INDIANAPOLIS -- The hoodie is gone. So is the scowl. Something, something scary, has happened to Patriots coach Bill Belichick.

For the second straight day, the New England coach wore a suit and tie when he met with the media. And for the second straight day, he actually seemed to be having a good time as he talked about his team and its upcoming game against the Giants in Super Bowl XLVI. At his news conference Monday, Belichick smiled at reporters, gave thoughtful multi-syllabic answers and, at times, was -- can we say it? -- almost charming.

Maybe it has to do with his opponent. There seems to be something about the Giants that brings out the best in Belichick. Unlike that other New York team, the Giants are an organization that Belichick respects. And he sounded almost nostalgic Monday in talking about his years as a Giants assistant coach.

Belichick painted an almost idyllic picture of his days working with Giants coach Tom Coughlin when both were assistants on Bill Parcells' staff. Belichick earned two Super Bowl rings during his 12-year stint with the team, serving as special-teams coach, defensive assistant and defensive coordinator before leaving for a head-coaching job in Cleveland in 1991. Coughlin was the Giants' receivers coach from 1988-90.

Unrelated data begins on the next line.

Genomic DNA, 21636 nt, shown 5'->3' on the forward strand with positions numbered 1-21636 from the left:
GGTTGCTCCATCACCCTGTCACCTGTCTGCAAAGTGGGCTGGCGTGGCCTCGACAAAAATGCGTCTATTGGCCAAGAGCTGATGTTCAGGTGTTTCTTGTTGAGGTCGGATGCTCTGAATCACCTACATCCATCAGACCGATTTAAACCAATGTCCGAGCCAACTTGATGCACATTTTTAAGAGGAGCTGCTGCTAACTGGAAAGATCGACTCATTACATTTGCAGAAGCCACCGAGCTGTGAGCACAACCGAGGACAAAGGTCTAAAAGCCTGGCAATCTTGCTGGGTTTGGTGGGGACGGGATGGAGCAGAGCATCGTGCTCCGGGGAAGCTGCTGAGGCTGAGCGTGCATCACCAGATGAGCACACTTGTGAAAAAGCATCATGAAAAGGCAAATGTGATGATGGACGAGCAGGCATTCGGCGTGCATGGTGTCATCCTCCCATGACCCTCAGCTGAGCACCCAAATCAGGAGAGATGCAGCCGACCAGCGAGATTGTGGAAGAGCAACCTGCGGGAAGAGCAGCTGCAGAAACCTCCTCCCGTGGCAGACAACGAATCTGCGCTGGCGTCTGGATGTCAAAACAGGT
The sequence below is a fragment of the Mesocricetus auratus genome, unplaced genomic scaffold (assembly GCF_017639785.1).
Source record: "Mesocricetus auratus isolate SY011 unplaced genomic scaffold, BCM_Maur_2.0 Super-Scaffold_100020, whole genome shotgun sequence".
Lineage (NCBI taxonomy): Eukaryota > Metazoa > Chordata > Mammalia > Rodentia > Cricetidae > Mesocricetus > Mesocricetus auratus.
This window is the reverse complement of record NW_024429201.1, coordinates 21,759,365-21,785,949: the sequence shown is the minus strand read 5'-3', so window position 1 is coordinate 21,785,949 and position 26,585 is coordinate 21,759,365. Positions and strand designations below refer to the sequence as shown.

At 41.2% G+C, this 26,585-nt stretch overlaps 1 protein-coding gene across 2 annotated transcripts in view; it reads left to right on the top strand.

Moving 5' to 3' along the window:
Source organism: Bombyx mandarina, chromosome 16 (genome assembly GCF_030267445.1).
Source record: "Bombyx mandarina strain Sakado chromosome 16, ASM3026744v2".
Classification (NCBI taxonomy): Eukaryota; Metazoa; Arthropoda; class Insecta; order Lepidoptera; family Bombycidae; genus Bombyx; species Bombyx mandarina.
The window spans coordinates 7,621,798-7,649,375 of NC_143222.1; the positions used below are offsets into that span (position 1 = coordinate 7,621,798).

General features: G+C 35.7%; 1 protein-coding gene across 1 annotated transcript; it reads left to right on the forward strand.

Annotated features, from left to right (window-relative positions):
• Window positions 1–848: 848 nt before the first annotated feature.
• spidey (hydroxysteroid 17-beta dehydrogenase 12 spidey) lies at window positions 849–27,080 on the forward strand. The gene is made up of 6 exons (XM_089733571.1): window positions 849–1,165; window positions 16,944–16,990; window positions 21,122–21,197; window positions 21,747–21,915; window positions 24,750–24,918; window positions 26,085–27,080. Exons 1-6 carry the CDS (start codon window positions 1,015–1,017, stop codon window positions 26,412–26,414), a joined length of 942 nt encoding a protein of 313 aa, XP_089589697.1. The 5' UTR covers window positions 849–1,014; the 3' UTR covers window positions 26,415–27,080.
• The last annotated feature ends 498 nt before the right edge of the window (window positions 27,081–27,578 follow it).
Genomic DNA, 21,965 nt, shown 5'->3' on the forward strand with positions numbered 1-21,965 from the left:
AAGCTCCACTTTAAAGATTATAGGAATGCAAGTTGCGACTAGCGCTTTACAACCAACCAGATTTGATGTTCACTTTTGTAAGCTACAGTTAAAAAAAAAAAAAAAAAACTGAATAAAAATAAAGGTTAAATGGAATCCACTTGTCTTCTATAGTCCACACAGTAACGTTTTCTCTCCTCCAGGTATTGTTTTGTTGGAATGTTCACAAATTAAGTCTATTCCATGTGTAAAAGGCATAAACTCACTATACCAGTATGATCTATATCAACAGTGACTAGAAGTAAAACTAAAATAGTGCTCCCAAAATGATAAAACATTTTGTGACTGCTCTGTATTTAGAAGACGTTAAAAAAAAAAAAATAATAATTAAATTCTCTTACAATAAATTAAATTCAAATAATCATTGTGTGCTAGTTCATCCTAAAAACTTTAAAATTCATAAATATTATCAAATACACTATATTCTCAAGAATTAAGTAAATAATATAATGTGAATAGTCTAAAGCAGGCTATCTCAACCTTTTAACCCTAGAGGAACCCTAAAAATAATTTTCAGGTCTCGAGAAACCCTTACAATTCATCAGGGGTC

On the surface, the two should not have much in common. They coached players on opposite sides of the ball and also had different pedigrees. Belichick is the son of a college coach, and after going to college, he went straight to the Baltimore Colts. Coughlin started off at the Rochester Institute of Technology, where he had to help with the upkeep of the field, and went 14 years before his first NFL job.

Yet in the three seasons they spent together, something clicked between the two.

"We worked together every day in one-on-ones and seven-on-sevens," Belichick said. "I would run the coverages the way he wanted them run, based on who we were playing, and he would run the patterns the way I asked him. I would say that as an assistant coach, it was the best relationship that I have ever had with another counterpart."

As he goes for his fourth Super Bowl win, Belichick has been reflecting on his career and his roots. In an NFL Network documentary aired in September, Belichick nearly came to tears while talking about his time with the Giants. He seemed almost wistful talking about his time with Coughlin.

He also has made it clear to his players just how special he thinks the Giants are and his time with the team was. He talks about how they practiced every day in pads, and about the toughness of Jumbo Elliott, Mark Bavaro and Lawrence Taylor.

"We hear about those guys a lot," wide receiver Deion Branch said with an exaggerated eye roll. "We know exactly how tough those guys were. That was a different era, and he's had to make some adjustments to how things are today. But we still hear about it."

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And will continue to hear about it at least another week.